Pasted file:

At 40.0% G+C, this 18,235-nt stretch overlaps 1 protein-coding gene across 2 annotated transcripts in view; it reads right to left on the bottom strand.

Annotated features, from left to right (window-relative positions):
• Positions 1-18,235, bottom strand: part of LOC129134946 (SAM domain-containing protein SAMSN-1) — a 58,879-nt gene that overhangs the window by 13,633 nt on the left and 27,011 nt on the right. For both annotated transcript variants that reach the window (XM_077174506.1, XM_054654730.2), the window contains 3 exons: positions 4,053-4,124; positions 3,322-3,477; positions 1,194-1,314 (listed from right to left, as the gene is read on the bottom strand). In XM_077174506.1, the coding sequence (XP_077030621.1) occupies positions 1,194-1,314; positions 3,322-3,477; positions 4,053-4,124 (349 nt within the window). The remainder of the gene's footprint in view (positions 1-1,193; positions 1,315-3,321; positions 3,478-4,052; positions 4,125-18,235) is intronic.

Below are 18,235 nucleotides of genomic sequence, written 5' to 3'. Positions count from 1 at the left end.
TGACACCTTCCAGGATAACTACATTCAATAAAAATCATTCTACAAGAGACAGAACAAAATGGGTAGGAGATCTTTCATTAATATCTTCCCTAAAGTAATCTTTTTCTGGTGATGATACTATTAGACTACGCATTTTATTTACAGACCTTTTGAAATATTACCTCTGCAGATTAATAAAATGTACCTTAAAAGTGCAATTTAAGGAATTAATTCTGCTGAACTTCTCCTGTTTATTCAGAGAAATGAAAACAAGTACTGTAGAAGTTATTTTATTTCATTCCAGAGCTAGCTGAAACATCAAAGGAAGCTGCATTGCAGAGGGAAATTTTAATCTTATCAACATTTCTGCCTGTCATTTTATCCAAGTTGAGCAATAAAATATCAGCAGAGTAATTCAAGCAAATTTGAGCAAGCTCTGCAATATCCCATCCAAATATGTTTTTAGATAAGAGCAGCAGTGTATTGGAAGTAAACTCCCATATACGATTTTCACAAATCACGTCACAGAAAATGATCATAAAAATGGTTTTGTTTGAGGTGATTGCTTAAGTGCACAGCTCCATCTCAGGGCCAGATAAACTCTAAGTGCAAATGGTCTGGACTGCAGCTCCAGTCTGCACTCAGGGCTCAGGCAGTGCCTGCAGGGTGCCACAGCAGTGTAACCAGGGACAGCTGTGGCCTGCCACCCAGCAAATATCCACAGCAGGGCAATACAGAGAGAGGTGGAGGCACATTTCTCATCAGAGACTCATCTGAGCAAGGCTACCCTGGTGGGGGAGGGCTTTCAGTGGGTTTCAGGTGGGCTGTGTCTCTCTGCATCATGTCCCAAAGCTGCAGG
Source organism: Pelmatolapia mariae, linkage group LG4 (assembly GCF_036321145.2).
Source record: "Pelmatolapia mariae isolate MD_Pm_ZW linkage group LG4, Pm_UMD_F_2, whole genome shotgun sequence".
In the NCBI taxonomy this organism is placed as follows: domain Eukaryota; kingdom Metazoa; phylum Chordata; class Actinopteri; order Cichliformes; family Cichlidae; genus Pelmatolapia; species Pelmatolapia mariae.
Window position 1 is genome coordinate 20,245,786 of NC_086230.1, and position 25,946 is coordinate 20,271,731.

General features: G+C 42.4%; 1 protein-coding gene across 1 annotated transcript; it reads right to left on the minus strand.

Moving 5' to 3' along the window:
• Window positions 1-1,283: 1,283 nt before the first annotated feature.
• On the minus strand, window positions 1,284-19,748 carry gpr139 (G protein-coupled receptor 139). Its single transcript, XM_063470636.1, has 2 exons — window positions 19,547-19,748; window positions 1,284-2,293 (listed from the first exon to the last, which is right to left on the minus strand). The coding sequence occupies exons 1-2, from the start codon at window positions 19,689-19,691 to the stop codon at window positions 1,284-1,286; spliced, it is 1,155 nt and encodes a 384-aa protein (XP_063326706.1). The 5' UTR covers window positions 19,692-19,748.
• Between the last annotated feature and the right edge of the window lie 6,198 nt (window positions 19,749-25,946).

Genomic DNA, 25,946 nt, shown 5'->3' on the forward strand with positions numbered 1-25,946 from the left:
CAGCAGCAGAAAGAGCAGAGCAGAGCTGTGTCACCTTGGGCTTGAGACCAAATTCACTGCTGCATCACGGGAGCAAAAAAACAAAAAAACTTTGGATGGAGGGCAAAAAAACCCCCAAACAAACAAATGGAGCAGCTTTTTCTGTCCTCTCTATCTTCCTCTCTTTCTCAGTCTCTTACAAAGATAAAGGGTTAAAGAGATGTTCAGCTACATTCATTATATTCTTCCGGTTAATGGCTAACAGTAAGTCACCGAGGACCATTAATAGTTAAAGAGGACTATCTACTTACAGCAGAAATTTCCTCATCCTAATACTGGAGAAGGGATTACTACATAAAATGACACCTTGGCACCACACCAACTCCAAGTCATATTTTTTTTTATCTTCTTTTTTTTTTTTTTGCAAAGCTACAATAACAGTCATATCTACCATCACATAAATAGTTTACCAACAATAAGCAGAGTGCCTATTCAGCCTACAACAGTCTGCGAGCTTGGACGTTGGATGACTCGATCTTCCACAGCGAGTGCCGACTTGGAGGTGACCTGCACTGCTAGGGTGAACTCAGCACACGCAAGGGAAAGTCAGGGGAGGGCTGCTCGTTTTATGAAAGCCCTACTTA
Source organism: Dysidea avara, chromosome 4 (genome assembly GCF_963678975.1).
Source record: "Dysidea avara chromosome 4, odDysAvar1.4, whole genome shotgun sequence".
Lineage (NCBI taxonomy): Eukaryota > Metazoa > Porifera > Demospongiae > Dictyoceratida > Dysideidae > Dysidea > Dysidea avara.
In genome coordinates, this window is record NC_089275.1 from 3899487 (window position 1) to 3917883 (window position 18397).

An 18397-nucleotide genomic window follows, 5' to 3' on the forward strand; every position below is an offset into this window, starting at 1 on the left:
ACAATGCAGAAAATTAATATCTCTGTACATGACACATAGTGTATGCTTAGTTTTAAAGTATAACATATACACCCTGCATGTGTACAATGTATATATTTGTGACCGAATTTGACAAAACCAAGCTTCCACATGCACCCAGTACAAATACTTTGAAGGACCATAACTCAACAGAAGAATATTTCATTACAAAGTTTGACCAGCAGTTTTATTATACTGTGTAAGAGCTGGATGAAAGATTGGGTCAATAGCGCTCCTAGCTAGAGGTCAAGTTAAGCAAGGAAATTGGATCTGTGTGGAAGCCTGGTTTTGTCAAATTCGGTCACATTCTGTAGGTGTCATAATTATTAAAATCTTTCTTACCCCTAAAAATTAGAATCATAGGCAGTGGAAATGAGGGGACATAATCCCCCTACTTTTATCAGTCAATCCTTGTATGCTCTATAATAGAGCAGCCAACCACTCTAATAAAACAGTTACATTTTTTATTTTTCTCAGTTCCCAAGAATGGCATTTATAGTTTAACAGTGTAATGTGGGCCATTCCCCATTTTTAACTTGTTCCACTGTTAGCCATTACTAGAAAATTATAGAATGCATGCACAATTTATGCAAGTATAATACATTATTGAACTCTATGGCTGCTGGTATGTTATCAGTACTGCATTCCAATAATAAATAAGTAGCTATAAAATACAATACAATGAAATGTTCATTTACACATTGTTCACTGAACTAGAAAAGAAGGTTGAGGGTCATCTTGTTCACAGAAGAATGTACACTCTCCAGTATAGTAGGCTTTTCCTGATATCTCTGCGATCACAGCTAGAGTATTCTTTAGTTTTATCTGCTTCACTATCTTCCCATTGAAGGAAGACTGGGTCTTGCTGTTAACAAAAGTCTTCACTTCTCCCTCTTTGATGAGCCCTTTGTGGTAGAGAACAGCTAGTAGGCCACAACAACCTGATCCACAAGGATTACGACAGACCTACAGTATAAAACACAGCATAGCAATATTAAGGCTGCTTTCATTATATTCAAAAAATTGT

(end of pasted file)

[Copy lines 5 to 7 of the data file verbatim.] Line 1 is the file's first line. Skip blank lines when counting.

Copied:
TGACACCTTCCAGGATAACTACATTCAATAAAAATCATTCTACAAGAGACAGAACAAAATGGGTAGGAGATCTTTCATTAATATCTTCCCTAAAGTAATCTTTTTCTGGTGATGATACTATTAGACTACGCATTTTATTTACAGACCTTTTGAAATATTACCTCTGCAGATTAATAAAATGTACCTTAAAAGTGCAATTTAAGGAATTAATTCTGCTGAACTTCTCCTGTTTATTCAGAGAAATGAAAACAAGTACTGTAGAAGTTATTTTATTTCATTCCAGAGCTAGCTGAAACATCAAAGGAAGCTGCATTGCAGAGGGAAATTTTAATCTTATCAACATTTCTGCCTGTCATTTTATCCAAGTTGAGCAATAAAATATCAGCAGAGTAATTCAAGCAAATTTGAGCAAGCTCTGCAATATCCCATCCAAATATGTTTTTAGATAAGAGCAGCAGTGTATTGGAAGTAAACTCCCATATACGATTTTCACAAATCACGTCACAGAAAATGATCATAAAAATGGTTTTGTTTGAGGTGATTGCTTAAGTGCACAGCTCCATCTCAGGGCCAGATAAACTCTAAGTGCAAATGGTCTGGACTGCAGCTCCAGTCTGCACTCAGGGCTCAGGCAGTGCCTGCAGGGTGCCACAGCAGTGTAACCAGGGACAGCTGTGGCCTGCCACCCAGCAAATATCCACAGCAGGGCAATACAGAGAGAGGTGGAGGCACATTTCTCATCAGAGACTCATCTGAGCAAGGCTACCCTGGTGGGGGAGGGCTTTCAGTGGGTTTCAGGTGGGCTGTGTCTCTCTGCATCATGTCCCAAAGCTGCAGG
Source organism: Pelmatolapia mariae, linkage group LG4 (assembly GCF_036321145.2).
Source record: "Pelmatolapia mariae isolate MD_Pm_ZW linkage group LG4, Pm_UMD_F_2, whole genome shotgun sequence".